Center of the Universe Guidepost

2) Center of the Universe Guidepost

A tongue-in-cheek guidepost located in the middle of Fremont claims to mark the 'Center of the Universe'. It's just one of numerous outlandish statues and sculptures that decorate several square blocks on the edge of the neighborhood abutting the Washington Ship Canal (also known as the Fremont Cut). While not providing any concrete evidence of Fremont's intergalactic situation, the signpost helpfully guides passers-by to many of the neighborhood's colorful landmarks as well as a few far-off places.

Where else but in Fremont can you find a huge statue of Lenin, a massive carved troll under a bridge, and a heavily decorated statue called 'Waiting for the Interurban'? On top of it all, Fremont has its own drawbridge, which according to urban legend, is the one with the very highest number of bridge openings yearly anywhere in the U.S.

The guidepost at the Center of the Universe is there to show how far you've come and how far you have to go. Where you're coming from / going to is strictly up to you.
Vladimir Lenin Statue

3) Vladimir Lenin Statue

Fremont embraces the freedom to be peculiar, and in keeping with that theme, here is one of those head-scratching things you will run into when strolling around, that gives the neighborhood all its character: a larger-than-life Soviet statue of Lenin; an actual Cold War relic that is now centrally located on 36th Street, near some very awesome restaurants.

The 16-foot, 7-ton statue formerly stood in Czechoslovakia, where it eventually got toppled as a result of the Velvet Revolution. A Seattle-area man, now deceased, who admired it as a piece of art and for its historical significance, bought it and had it shipped to the U.S. in 1993. The bronze creation still belongs to his family and is technically 'for sale' for $300,000.

While other statues portray the Russian communist revolutionary as a thinker and philosopher, this rather unique sculpture depicts him as marching amongst chaos, flames and symbols of war. On recent pass-bys, people have frequently noted that his hands have been painted blood-red. Understandably, some people hate the guy, but then again, art is supposed to make you think, and bumping into Lenin in Fremont surely does that. Plus, he gets dressed up regularly, as do other sculptures, for things like Gay Pride Week or the Solstice Parade. Some will even put Santa hats on him at Christmas!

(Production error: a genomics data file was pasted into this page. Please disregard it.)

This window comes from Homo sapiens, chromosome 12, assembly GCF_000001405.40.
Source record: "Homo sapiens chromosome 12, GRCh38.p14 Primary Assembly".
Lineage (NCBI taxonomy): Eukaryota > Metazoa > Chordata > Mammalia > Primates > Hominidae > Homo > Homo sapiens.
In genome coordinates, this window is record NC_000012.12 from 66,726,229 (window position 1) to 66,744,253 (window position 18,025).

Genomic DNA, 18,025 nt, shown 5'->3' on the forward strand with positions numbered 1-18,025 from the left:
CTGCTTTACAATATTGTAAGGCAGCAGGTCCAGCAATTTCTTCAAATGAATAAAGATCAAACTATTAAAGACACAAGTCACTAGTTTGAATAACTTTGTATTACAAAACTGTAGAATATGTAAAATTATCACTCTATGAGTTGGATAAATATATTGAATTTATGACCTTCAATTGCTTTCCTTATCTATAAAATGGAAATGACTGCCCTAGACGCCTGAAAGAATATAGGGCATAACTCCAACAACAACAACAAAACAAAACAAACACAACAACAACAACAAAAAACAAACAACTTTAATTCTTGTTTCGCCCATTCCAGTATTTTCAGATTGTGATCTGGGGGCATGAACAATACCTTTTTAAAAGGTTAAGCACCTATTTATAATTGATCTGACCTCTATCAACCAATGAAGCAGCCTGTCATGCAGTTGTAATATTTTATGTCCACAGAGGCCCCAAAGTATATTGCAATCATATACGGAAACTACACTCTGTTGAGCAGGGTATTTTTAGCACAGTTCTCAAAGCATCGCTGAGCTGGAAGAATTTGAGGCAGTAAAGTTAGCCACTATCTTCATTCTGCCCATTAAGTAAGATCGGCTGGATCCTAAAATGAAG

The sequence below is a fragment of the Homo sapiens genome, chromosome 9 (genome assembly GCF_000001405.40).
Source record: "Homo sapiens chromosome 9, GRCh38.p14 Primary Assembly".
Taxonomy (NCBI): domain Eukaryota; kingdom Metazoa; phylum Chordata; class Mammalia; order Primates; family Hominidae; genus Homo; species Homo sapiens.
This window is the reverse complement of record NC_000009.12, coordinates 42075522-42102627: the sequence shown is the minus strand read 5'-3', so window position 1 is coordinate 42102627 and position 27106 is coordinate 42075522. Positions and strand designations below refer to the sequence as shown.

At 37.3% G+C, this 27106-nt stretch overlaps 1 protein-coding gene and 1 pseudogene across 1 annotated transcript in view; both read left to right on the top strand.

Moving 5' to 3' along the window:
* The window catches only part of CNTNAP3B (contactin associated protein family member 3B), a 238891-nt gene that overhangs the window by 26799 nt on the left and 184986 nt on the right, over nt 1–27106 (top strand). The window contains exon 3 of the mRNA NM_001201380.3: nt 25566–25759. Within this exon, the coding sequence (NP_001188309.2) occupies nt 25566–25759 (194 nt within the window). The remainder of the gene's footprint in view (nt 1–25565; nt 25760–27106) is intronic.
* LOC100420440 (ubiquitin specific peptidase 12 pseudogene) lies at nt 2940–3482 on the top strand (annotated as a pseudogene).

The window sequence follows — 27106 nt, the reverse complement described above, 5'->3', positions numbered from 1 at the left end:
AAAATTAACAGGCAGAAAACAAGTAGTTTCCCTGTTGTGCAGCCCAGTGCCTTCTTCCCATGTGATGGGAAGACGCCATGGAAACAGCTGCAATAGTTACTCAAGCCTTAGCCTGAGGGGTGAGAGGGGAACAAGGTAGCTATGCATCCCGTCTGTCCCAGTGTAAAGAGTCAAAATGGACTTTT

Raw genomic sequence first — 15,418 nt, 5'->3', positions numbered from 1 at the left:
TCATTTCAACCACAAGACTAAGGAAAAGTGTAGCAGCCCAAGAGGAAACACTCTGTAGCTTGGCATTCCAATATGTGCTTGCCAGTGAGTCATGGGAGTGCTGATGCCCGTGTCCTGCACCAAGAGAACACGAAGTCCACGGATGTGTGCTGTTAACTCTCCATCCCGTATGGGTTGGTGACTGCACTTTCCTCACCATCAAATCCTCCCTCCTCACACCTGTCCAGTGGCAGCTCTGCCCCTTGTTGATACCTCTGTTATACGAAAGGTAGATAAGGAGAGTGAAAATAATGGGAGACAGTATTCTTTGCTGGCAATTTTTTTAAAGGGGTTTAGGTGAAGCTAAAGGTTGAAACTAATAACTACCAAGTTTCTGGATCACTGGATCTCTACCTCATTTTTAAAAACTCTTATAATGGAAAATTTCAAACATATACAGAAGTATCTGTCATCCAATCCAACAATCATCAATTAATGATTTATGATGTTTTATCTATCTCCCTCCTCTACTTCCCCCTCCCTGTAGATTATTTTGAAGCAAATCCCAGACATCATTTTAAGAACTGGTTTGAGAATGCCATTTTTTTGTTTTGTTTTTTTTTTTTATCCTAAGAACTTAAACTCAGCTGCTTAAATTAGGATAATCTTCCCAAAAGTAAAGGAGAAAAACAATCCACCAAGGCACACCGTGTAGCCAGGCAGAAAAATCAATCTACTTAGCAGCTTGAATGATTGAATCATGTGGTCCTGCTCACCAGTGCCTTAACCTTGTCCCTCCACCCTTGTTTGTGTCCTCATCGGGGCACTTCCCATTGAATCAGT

Why You Should Visit:
Still one of the best photo ops around – something you won't see everyday. Different from a cookie cutter-grade Lenin, this was made by a well-known Bulgarian sculptor and brought from Eastern Europe, so it's a legit piece of Soviet history.

Check out the plaque describing both the history of the statue and Lenin himself – it is more informative than you'd expect.
Fremont Rocket

4) Fremont Rocket

Not far from the giant and controversial statue of Lenin is this more neutral piece of culture and character in the Fremont neighborhood – a rocket. Rising fifty-some odd feet into the air and nonchalantly strapped to the side of a store, it is easily spotted from adjoining streets and impossible to miss. If you take a closer look, it bears Fremont's coat of arms and motto "De Libertas Quirkas" (or "Freedom to Be Peculiar"), which is quite a deviation from its original intended use in the Cold War.

If you're a first-time viewer, be sure to read the brief history on the plaque to the right. The rocket was otherwise called "phallic and zany-looking" by Lonely Planet, which said the neighborhood has adopted it as a "community totem". Surprisingly, such totem is not made of any rocket or missile parts, but rather from a military surplus tail boom originally part of a Fairchild C-119 'Flying Boxcar' transport aircraft. Nevertheless, the 1920s streamlined Art Deco sci-fi space rocket appearance, adorned with "neon laser pods" in the style of ray-guns, makes it an interesting sight to see during the day but also at night, when multi-colored lights give it a very cosmic glow. If only they would let you go in it!!
Theo Chocolate Factory & Flagship Store

5) Theo Chocolate Factory & Flagship Store